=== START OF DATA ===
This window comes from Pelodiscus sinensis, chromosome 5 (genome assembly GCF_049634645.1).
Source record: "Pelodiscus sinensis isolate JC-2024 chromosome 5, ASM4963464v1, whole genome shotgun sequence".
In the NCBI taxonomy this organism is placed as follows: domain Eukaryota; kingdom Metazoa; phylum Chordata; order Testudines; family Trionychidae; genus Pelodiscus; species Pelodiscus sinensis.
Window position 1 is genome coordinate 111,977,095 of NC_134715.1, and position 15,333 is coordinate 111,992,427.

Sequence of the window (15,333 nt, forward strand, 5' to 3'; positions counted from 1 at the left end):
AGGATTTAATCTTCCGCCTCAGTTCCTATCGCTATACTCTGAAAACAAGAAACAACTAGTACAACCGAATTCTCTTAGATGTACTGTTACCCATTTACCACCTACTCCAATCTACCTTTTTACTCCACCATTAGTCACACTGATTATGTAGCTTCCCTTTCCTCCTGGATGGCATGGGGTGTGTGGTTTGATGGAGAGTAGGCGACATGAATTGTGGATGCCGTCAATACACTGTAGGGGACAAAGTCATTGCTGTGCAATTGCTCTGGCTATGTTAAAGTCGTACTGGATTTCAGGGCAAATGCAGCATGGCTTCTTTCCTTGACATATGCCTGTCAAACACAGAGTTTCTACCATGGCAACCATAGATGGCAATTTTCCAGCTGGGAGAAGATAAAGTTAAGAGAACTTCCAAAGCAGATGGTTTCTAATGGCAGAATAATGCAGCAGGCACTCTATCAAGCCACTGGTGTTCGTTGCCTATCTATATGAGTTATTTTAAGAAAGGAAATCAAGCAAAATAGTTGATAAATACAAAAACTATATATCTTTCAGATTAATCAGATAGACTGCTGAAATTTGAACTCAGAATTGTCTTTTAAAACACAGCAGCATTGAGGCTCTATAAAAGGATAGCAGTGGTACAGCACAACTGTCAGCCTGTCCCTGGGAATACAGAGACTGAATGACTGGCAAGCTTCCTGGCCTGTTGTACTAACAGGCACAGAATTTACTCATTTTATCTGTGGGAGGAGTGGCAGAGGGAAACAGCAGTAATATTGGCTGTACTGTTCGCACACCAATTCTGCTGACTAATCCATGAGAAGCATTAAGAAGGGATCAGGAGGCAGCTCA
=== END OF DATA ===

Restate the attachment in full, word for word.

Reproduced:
This window comes from Pelodiscus sinensis, chromosome 5 (genome assembly GCF_049634645.1).
Source record: "Pelodiscus sinensis isolate JC-2024 chromosome 5, ASM4963464v1, whole genome shotgun sequence".
In the NCBI taxonomy this organism is placed as follows: domain Eukaryota; kingdom Metazoa; phylum Chordata; order Testudines; family Trionychidae; genus Pelodiscus; species Pelodiscus sinensis.
Window position 1 is genome coordinate 111,977,095 of NC_134715.1, and position 15,333 is coordinate 111,992,427.

Sequence of the window (15,333 nt, forward strand, 5' to 3'; positions counted from 1 at the left end):
AGGATTTAATCTTCCGCCTCAGTTCCTATCGCTATACTCTGAAAACAAGAAACAACTAGTACAACCGAATTCTCTTAGATGTACTGTTACCCATTTACCACCTACTCCAATCTACCTTTTTACTCCACCATTAGTCACACTGATTATGTAGCTTCCCTTTCCTCCTGGATGGCATGGGGTGTGTGGTTTGATGGAGAGTAGGCGACATGAATTGTGGATGCCGTCAATACACTGTAGGGGACAAAGTCATTGCTGTGCAATTGCTCTGGCTATGTTAAAGTCGTACTGGATTTCAGGGCAAATGCAGCATGGCTTCTTTCCTTGACATATGCCTGTCAAACACAGAGTTTCTACCATGGCAACCATAGATGGCAATTTTCCAGCTGGGAGAAGATAAAGTTAAGAGAACTTCCAAAGCAGATGGTTTCTAATGGCAGAATAATGCAGCAGGCACTCTATCAAGCCACTGGTGTTCGTTGCCTATCTATATGAGTTATTTTAAGAAAGGAAATCAAGCAAAATAGTTGATAAATACAAAAACTATATATCTTTCAGATTAATCAGATAGACTGCTGAAATTTGAACTCAGAATTGTCTTTTAAAACACAGCAGCATTGAGGCTCTATAAAAGGATAGCAGTGGTACAGCACAACTGTCAGCCTGTCCCTGGGAATACAGAGACTGAATGACTGGCAAGCTTCCTGGCCTGTTGTACTAACAGGCACAGAATTTACTCATTTTATCTGTGGGAGGAGTGGCAGAGGGAAACAGCAGTAATATTGGCTGTACTGTTCGCACACCAATTCTGCTGACTAATCCATGAGAAGCATTAAGAAGGGATCAGGAGGCAGCTCA